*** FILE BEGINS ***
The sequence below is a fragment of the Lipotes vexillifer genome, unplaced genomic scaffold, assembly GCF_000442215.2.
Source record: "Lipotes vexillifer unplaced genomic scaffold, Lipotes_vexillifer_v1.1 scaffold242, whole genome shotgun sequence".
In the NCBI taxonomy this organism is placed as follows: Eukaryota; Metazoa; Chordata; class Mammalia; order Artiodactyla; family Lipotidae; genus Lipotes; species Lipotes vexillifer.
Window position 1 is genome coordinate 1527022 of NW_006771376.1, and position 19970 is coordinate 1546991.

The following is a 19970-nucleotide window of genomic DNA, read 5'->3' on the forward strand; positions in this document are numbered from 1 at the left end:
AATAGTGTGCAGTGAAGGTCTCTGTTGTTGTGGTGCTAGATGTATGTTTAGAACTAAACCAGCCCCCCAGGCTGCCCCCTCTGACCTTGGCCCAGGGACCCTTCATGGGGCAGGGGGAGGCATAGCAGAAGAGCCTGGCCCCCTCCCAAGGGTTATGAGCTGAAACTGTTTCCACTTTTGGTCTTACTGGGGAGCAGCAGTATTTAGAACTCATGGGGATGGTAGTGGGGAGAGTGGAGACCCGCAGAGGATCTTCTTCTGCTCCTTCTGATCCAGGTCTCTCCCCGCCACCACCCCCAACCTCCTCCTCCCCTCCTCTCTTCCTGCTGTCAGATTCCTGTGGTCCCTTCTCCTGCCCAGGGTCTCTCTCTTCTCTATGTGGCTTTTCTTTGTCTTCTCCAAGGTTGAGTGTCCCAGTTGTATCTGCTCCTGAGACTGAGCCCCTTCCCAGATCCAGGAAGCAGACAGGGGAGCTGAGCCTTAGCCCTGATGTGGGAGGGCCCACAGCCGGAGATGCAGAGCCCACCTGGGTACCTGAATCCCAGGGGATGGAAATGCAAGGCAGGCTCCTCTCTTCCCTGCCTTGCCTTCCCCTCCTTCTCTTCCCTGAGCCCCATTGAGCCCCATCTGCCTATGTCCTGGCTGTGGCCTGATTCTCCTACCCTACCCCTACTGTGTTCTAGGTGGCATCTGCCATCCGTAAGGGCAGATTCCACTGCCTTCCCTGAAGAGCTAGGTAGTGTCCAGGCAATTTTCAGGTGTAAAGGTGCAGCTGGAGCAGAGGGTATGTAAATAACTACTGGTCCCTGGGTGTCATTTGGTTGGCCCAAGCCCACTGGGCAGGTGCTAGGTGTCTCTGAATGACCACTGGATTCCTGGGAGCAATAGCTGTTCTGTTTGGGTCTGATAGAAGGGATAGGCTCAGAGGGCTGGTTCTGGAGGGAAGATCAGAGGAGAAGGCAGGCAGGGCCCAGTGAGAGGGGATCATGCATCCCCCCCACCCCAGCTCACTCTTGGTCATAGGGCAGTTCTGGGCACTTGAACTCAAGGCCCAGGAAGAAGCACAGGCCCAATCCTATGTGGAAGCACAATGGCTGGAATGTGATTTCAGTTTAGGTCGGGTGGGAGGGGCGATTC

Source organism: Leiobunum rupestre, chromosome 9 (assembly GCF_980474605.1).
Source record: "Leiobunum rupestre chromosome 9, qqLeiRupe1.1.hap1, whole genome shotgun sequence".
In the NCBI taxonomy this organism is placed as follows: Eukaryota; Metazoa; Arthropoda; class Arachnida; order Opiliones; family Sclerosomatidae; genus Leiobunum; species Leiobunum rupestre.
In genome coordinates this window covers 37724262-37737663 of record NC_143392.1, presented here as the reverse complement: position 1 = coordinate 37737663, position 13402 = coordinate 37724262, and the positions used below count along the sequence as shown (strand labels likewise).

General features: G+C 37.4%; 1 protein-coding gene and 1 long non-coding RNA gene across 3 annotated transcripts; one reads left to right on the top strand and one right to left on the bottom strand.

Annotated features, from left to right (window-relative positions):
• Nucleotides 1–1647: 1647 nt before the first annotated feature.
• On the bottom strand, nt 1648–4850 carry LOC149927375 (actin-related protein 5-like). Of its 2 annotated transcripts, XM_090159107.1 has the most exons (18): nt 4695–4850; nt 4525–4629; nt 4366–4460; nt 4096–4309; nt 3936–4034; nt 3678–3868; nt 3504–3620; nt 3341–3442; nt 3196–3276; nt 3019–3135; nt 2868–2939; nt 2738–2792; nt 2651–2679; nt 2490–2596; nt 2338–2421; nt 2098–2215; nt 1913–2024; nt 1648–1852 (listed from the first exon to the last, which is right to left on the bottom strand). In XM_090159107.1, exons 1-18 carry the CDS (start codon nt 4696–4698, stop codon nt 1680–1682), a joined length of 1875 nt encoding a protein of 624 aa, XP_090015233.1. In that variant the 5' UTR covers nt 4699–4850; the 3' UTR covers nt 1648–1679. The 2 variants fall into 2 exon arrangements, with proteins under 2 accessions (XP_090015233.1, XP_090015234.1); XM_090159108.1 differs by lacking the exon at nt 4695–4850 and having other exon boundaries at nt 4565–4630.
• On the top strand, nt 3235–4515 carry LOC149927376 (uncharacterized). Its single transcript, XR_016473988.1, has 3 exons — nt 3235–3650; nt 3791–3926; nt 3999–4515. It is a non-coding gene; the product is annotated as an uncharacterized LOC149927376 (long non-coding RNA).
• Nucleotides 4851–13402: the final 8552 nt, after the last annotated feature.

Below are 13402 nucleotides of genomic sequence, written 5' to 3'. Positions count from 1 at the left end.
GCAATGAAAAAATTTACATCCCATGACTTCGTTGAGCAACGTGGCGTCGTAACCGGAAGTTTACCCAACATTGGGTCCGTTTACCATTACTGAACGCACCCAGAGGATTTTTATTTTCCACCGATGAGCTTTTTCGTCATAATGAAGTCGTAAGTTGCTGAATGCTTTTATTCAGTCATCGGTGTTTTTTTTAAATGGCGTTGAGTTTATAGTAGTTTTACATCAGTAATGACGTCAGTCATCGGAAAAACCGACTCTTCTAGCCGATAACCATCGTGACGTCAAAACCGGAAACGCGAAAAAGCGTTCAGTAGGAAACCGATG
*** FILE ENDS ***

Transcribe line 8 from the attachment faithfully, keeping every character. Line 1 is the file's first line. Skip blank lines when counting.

Source record: "Leiobunum rupestre chromosome 9, qqLeiRupe1.1.hap1, whole genome shotgun sequence".